Six Steps to the Perfect Race Plan
- December
Posted By : sander
Six Steps to the Perfect Race Plan


One of the most satisfying parts of training and testing on the indoor rowing machine (“ergometer” or “erg”) is to set a new Personal Best.

At the same time, preparing for the “erg test” can be very scary. Even worse, choose a target pace that is too ambitious, and you’ll experience a very painful suffering that goes on for minutes … Or even worse, you’ll hand down, step off the erg, only having to face  the reality that you didn’t complete the test.

It doesn’t have to be like that. Even setting a personal best can be done in a cool and analytical way, leaving out all the unnecessary drama. You’ll still need a lot of courage to sit down and go execute your race strategy, but because the preparation was done well, you won’t have to worry about that. You can trust the plan and just focus mental energy on rowing form and holding the pace when it starts to hurt.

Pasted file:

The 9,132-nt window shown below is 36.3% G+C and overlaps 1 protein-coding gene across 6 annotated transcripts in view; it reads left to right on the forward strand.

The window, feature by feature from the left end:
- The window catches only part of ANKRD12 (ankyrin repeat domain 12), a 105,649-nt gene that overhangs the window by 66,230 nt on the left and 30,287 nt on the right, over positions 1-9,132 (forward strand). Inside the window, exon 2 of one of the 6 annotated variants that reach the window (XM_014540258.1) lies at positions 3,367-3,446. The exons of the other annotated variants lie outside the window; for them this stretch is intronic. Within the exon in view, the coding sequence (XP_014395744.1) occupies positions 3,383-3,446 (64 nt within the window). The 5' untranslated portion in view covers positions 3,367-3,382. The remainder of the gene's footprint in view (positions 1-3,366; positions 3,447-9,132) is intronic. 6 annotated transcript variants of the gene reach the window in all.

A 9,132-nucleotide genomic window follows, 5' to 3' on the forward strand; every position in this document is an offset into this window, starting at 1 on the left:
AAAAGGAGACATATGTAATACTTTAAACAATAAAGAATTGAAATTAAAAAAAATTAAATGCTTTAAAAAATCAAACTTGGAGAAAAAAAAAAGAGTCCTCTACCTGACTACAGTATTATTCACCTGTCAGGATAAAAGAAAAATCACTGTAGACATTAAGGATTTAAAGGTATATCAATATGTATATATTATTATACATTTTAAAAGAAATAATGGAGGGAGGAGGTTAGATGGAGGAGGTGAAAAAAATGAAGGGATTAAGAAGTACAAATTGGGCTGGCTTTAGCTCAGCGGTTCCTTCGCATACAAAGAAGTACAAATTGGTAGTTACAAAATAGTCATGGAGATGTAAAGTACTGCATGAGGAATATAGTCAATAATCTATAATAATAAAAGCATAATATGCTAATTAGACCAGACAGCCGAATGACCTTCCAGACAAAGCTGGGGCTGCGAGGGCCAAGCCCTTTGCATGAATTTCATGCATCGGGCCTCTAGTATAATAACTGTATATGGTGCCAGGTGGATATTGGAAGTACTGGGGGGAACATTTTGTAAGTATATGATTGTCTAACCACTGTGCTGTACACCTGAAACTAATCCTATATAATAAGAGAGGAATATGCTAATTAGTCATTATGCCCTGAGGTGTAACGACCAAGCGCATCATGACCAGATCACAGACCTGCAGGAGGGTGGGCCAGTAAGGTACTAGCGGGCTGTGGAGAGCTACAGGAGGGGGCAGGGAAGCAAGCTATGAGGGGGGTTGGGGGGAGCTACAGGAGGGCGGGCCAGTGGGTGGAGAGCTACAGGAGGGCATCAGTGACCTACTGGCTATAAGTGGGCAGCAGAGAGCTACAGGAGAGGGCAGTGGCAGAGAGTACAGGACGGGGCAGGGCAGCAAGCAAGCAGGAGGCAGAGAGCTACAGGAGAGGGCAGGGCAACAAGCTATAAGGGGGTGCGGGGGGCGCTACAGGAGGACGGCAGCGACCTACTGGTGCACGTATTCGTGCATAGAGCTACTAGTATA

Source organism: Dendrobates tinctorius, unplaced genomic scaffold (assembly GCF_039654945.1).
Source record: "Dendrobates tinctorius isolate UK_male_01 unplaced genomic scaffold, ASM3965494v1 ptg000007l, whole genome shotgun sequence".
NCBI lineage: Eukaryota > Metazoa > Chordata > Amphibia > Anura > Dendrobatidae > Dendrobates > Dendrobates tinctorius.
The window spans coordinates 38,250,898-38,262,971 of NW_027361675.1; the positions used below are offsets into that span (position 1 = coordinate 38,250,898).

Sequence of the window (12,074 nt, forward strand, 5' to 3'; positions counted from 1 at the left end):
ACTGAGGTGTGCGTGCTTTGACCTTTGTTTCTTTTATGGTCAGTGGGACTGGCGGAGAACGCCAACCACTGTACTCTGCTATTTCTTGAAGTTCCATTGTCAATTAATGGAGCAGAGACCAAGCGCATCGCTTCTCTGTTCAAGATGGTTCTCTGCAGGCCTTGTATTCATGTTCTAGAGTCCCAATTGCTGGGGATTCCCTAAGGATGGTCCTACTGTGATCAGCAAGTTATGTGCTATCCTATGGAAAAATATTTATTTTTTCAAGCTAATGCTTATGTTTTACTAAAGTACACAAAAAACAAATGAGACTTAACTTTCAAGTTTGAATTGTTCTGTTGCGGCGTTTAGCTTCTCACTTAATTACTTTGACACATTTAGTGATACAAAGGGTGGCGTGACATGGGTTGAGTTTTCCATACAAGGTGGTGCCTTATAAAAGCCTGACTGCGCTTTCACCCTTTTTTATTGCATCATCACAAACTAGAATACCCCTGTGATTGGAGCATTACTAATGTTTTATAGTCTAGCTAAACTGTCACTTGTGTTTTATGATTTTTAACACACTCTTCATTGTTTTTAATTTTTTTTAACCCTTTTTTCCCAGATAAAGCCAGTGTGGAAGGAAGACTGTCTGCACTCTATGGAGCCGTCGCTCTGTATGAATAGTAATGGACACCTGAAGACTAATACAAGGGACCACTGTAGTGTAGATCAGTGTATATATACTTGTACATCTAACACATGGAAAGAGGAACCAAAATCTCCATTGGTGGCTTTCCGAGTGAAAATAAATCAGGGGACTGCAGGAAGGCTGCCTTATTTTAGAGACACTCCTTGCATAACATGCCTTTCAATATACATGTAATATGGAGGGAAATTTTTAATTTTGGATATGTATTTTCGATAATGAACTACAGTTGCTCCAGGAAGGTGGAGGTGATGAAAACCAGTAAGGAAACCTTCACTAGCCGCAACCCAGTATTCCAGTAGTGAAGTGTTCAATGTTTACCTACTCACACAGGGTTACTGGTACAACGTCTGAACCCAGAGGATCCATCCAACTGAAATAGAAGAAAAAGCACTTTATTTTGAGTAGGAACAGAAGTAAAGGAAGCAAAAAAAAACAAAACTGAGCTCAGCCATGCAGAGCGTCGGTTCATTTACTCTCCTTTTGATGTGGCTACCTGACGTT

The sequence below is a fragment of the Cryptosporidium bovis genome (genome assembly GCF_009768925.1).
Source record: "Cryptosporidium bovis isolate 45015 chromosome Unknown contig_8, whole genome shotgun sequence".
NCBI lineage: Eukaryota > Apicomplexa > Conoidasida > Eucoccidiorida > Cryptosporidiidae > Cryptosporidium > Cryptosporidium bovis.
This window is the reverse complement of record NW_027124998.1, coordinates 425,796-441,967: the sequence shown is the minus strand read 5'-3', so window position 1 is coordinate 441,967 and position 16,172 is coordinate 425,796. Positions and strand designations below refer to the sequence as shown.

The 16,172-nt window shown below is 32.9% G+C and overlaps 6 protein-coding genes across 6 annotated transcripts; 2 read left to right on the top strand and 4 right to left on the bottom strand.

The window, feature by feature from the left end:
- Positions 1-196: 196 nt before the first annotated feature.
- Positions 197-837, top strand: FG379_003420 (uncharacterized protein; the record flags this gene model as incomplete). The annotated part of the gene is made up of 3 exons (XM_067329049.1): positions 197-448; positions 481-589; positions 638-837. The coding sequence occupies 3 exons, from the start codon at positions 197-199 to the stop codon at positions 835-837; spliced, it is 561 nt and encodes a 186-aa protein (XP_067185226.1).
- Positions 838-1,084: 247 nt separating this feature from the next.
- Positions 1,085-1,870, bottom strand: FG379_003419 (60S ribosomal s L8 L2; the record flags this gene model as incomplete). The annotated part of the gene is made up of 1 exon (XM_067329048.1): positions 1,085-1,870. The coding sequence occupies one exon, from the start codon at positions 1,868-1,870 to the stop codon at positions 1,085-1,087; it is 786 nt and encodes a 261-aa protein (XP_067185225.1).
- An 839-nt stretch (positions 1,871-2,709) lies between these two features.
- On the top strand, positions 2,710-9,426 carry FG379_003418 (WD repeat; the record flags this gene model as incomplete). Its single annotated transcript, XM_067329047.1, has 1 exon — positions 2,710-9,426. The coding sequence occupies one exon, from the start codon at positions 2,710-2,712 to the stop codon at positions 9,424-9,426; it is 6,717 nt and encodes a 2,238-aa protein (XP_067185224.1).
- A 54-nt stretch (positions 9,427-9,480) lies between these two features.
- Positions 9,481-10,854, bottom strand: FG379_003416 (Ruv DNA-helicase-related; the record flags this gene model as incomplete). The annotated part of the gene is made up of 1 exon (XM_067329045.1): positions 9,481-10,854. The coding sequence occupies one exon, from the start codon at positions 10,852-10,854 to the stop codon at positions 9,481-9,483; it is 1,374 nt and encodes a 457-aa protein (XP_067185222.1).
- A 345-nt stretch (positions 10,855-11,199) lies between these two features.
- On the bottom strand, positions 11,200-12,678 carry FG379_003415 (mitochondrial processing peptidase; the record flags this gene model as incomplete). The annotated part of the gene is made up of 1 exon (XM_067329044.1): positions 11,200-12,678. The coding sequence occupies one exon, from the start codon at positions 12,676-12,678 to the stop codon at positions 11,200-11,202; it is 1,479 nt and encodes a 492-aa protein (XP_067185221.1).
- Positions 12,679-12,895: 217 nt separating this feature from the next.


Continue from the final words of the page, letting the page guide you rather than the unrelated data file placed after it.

As an example, I will use the example of one of the athletes I am working with. Let’s call him Joe K. Joe will do a 10K test next week and has asked me to give advice on his target pace. Joe is a 35 year old man. A tall, athletic guy. I have started working with him about a month ago and I don’t have a lot of prior information. A month ago, Joe did a 2K test in 6:35.9. Also, as part of his training he has done a few sub-maximal 10K “hard rows”.

The 10K test is one of the most awful tests to do when the pacing is wrong, but all the steps described below can be easily used to determine the pacing for a 2K or 5K test.

Here’s how it works.

Step 1: Use a training log book